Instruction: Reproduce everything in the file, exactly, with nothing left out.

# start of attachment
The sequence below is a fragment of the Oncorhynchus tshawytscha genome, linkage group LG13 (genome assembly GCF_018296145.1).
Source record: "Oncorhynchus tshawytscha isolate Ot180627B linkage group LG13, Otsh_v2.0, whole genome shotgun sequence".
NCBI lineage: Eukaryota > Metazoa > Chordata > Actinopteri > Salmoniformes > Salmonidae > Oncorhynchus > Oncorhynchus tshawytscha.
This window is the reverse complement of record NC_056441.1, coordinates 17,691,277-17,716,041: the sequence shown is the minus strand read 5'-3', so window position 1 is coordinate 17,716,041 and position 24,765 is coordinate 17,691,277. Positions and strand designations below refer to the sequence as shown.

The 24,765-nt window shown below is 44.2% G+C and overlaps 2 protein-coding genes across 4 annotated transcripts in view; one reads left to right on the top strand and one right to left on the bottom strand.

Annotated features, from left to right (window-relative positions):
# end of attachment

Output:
The sequence below is a fragment of the Oncorhynchus tshawytscha genome, linkage group LG13 (genome assembly GCF_018296145.1).
Source record: "Oncorhynchus tshawytscha isolate Ot180627B linkage group LG13, Otsh_v2.0, whole genome shotgun sequence".
NCBI lineage: Eukaryota > Metazoa > Chordata > Actinopteri > Salmoniformes > Salmonidae > Oncorhynchus > Oncorhynchus tshawytscha.
This window is the reverse complement of record NC_056441.1, coordinates 17,691,277-17,716,041: the sequence shown is the minus strand read 5'-3', so window position 1 is coordinate 17,716,041 and position 24,765 is coordinate 17,691,277. Positions and strand designations below refer to the sequence as shown.

The 24,765-nt window shown below is 44.2% G+C and overlaps 2 protein-coding genes across 4 annotated transcripts in view; one reads left to right on the top strand and one right to left on the bottom strand.

Annotated features, from left to right (window-relative positions):